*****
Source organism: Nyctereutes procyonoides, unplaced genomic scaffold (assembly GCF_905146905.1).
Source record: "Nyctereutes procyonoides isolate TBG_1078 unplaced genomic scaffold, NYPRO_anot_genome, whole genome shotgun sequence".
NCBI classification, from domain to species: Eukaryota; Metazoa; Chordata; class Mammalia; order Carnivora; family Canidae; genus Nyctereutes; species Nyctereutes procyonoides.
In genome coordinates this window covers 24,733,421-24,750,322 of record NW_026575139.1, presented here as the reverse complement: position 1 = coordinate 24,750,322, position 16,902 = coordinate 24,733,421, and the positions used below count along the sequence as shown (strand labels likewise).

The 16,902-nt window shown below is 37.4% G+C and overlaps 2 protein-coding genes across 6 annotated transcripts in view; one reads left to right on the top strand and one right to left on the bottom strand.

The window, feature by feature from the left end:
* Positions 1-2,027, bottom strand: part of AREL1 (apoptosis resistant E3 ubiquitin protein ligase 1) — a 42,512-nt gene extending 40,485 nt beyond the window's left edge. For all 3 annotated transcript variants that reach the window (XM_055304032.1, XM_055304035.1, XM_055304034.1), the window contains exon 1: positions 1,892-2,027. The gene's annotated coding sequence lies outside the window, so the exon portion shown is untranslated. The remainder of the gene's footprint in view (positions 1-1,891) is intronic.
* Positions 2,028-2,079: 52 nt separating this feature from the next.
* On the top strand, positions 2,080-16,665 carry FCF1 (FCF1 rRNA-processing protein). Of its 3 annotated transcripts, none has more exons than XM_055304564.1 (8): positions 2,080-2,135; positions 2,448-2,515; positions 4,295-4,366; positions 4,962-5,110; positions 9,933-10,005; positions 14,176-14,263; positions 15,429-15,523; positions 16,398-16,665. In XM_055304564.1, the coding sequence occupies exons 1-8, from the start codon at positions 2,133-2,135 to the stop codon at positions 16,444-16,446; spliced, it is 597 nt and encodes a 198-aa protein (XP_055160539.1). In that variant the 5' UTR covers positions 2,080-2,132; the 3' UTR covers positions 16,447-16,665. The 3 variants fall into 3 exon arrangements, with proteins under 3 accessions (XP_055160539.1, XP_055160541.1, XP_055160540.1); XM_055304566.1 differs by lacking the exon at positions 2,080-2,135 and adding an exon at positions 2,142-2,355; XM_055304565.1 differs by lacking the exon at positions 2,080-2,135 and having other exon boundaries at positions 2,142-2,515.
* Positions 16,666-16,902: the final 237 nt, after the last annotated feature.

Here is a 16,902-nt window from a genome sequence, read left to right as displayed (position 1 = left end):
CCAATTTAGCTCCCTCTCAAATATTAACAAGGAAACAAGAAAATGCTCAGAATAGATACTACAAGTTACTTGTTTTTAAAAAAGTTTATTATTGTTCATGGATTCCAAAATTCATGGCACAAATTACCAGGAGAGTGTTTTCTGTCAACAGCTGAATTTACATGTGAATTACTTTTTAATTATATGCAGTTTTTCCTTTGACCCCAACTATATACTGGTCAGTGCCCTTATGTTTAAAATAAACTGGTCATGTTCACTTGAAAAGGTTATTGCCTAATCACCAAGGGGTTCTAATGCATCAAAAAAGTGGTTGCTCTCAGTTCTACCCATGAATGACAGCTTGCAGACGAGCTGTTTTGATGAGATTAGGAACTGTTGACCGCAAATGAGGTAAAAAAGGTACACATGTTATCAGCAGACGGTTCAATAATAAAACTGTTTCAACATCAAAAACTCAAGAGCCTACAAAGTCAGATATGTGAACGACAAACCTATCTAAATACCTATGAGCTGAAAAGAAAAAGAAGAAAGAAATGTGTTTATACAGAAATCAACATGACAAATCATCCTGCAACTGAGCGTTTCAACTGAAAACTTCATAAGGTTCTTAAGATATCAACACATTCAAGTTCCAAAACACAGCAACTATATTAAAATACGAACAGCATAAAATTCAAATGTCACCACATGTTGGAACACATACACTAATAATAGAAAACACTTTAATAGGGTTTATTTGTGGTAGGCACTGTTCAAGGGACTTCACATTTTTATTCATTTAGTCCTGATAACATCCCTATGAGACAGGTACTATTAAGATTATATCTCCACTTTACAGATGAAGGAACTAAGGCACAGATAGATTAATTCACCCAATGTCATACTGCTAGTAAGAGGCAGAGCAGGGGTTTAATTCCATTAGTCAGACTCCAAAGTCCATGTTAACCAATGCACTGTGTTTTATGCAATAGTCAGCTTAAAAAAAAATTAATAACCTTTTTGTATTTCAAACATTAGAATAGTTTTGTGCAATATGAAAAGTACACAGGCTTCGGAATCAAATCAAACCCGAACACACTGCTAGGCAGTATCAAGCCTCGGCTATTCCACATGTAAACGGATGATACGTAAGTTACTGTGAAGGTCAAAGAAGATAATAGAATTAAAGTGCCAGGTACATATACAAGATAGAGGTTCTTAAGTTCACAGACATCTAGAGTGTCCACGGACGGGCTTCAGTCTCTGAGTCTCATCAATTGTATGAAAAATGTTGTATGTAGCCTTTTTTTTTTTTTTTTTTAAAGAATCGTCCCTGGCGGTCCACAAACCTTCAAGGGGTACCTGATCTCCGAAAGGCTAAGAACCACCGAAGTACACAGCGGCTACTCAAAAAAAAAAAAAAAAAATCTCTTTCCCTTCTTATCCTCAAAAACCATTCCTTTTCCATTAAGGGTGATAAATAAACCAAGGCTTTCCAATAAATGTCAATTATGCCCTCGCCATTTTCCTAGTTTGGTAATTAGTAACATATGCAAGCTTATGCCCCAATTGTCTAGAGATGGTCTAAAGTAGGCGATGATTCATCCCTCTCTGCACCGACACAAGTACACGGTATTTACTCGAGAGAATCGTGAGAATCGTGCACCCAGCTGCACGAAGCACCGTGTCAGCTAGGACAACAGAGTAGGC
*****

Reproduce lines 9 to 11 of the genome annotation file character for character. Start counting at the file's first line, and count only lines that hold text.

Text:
* On the top strand, positions 2,080-16,665 carry FCF1 (FCF1 rRNA-processing protein). Of its 3 annotated transcripts, none has more exons than XM_055304564.1 (8): positions 2,080-2,135; positions 2,448-2,515; positions 4,295-4,366; positions 4,962-5,110; positions 9,933-10,005; positions 14,176-14,263; positions 15,429-15,523; positions 16,398-16,665. In XM_055304564.1, the coding sequence occupies exons 1-8, from the start codon at positions 2,133-2,135 to the stop codon at positions 16,444-16,446; spliced, it is 597 nt and encodes a 198-aa protein (XP_055160539.1). In that variant the 5' UTR covers positions 2,080-2,132; the 3' UTR covers positions 16,447-16,665. The 3 variants fall into 3 exon arrangements, with proteins under 3 accessions (XP_055160539.1, XP_055160541.1, XP_055160540.1); XM_055304566.1 differs by lacking the exon at positions 2,080-2,135 and adding an exon at positions 2,142-2,355; XM_055304565.1 differs by lacking the exon at positions 2,080-2,135 and having other exon boundaries at positions 2,142-2,515.
* Positions 16,666-16,902: the final 237 nt, after the last annotated feature.

Here is a 16,902-nt window from a genome sequence, read left to right as displayed (position 1 = left end):